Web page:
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Four Ways to Have a Mentally Healthy Holiday Season

As the holiday season lights up Oklahoma, not all of us are feeling merry and bright. According to the National Alliance on Mental Illness, 3 in 5 Americans say the holiday season has a negative impact on their mental health and 64% of people living with a mental illness say their condition worsens this time of year.

Whether you’re struggling to keep up, dealing with seasonal depression, or grieving a loved one who’s not here this year, Oklahoma’s 988 Mental Health Lifeline has your back. Here are a few tips to navigate the season with positive mental health and hope. 

Set Realistic Expectations

One of the most common triggers during the holidays is the pressure to meet unrealistic standards. Whether it’s hosting the perfect gathering or hunting down that impossible-to-find present, it can all be a lot to live up to. This year, give yourself the gift of grace. If everything doesn’t go exactly as planned, it’s not the end of the world. The most important part of the season is that you’re still with us and celebrating with the people you love most.

Prioritize Self Care

Amidst the family dinners and office holiday parties, it’s easy to forget to take care of yourself. Consciously blocking out time for self care is essential for staying mentally healthy during the holidays. Along with your typical routine, here are a few festive self care ideas to throw into the mix:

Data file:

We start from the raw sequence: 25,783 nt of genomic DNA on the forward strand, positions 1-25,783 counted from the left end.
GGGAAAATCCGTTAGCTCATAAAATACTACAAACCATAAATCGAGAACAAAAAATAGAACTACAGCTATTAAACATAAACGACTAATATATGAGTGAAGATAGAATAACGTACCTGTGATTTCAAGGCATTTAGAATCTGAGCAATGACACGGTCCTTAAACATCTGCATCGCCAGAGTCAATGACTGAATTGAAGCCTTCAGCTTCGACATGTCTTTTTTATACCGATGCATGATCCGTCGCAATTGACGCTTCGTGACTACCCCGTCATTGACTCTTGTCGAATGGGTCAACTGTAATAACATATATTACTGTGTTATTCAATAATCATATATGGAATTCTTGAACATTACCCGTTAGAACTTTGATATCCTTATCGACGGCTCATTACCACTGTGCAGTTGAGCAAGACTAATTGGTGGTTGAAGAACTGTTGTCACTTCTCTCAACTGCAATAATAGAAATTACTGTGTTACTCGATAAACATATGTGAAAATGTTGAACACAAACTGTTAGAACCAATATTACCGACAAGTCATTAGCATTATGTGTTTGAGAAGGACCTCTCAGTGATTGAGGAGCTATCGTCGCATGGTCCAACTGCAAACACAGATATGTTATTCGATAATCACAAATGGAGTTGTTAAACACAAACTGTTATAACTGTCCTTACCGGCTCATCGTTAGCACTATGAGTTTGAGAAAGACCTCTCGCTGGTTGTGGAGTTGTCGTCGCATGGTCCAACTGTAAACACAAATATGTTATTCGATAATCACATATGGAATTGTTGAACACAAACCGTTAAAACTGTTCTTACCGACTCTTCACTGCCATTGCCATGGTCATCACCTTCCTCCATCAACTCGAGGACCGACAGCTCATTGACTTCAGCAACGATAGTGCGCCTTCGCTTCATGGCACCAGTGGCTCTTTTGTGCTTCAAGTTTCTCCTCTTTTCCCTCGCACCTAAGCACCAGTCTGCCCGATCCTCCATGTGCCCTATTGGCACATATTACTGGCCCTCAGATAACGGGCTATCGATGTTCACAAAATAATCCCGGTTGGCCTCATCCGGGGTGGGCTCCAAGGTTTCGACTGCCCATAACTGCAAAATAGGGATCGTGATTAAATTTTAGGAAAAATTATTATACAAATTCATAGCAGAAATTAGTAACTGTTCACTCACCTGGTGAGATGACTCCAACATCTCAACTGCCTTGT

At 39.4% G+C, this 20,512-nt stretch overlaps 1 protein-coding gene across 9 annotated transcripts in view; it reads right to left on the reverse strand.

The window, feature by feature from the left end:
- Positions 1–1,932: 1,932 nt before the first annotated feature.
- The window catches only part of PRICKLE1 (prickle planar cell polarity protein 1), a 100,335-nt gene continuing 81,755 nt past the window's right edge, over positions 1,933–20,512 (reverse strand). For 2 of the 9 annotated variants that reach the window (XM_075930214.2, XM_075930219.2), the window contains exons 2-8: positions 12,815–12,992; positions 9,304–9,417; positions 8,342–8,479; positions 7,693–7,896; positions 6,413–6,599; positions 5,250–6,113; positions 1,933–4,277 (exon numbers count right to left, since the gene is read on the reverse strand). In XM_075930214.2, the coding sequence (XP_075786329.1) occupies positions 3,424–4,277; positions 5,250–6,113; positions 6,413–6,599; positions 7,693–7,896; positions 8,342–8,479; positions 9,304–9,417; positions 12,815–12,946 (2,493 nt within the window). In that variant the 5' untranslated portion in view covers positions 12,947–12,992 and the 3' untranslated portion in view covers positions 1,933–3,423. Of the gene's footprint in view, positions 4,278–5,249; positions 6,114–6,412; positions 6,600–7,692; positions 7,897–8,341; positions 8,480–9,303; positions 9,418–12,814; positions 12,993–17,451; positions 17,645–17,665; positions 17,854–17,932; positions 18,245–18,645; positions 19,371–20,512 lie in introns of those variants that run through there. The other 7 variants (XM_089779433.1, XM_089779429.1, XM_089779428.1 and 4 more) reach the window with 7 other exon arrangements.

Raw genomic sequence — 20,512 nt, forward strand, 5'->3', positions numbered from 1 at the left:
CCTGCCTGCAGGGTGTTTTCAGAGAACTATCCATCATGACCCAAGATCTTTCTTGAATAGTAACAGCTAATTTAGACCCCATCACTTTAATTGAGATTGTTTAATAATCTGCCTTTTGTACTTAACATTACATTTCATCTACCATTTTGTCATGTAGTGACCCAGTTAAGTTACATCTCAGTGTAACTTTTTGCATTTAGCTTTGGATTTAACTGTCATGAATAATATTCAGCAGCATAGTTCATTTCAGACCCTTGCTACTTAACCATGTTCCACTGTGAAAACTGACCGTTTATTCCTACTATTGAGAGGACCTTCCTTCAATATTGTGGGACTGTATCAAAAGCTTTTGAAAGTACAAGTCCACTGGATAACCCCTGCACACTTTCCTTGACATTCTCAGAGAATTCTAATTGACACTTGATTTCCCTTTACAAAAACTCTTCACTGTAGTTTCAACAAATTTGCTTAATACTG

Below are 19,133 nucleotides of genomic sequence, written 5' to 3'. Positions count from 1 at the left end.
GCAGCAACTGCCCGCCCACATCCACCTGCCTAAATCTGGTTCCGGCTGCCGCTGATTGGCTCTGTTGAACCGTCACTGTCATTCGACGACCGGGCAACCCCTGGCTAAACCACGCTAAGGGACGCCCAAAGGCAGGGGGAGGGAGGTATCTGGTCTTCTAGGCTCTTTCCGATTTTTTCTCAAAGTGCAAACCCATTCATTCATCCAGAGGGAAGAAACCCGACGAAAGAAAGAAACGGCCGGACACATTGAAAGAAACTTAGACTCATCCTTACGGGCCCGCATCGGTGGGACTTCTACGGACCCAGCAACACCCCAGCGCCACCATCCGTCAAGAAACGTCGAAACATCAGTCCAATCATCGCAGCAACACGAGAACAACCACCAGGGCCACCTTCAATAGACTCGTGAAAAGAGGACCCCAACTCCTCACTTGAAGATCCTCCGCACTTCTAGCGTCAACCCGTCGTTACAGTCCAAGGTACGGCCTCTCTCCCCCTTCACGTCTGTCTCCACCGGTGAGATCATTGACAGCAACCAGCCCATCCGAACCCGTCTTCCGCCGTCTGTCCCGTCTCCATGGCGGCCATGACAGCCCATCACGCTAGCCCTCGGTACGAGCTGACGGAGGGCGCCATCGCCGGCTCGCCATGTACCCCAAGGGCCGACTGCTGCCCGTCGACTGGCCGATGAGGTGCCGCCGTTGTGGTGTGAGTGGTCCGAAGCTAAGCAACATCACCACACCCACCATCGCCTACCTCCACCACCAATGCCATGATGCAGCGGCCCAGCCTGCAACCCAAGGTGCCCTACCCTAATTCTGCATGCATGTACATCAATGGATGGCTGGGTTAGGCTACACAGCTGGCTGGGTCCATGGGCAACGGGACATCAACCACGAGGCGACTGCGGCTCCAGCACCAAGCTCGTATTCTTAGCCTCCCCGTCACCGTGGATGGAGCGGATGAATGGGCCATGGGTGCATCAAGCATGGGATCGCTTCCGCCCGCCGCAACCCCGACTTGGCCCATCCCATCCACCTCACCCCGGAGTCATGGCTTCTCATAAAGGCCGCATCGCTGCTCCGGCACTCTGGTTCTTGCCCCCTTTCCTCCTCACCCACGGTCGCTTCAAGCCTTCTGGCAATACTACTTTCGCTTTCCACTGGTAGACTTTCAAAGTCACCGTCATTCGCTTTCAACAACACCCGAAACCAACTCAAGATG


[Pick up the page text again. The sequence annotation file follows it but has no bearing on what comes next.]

• Bundle up for a walk to see the decorations in your neighborhood
  • Pray, meditate, or practice deep breathing 
  • Add a few drops of peppermint oil to a long bath
  • Do a holiday-themed craft or DIY project
  • Grab a hot cocoa and take a short road trip to the Chickasha Festival of Lights, Broken Arrow’s Rhema Lights or the Route 66 Christmas Chute in Sapulpa
  • Start a daily gratitude journal 
  • Make mocktails and watch your favorite holiday movie
  • Crank up the carols and bake cookies
  • Volunteer at your local food bank or shelter

By putting your wellness first, you’ll be better prepared to handle any unexpected challenges and free to be more present with friends and family.

Connect with Loved Ones

The holidays are a time for connection and togetherness, but that doesn’t mean you have to fill your calendar with stressful events. If you’re not feeling mentally up for big parties, keep things simple with a small get-together at home or call up a friend or family member. If your loved ones are spread across the country, schedule a virtual hangout to open gifts and play games. 

It’s also important to check-in on your loved ones during the holidays, especially if they’re celebrating alone, grieving a loss, or living with a mental illness. Listen, share your feelings, and offer a shoulder to lean on. And if you’re struggling yourself, don’t be afraid to ask for support. Being a human is hard, but talking to other humans makes it a whole lot easier.

Seek Professional Support

Sometimes life’s too heavy to carry alone. If you need an extra hand managing the holiday season stress, there’s nothing wrong with reaching out to a counselor or therapist. Along with talking things out, a mental health professional can connect you with valuable tools and strategies to help you navigate the complexities of the season.

Oklahoma’s 988 Mental Health Lifeline not only offers support and resources, but our trained crisis counselors can connect you with a local mental health provider. Typically, these providers have same-day or next-day availability. Call or text 988 to talk with a crisis counselor. Someone is ready to listen 24 hours a day, 7 days a week. They’re even available on holidays. 

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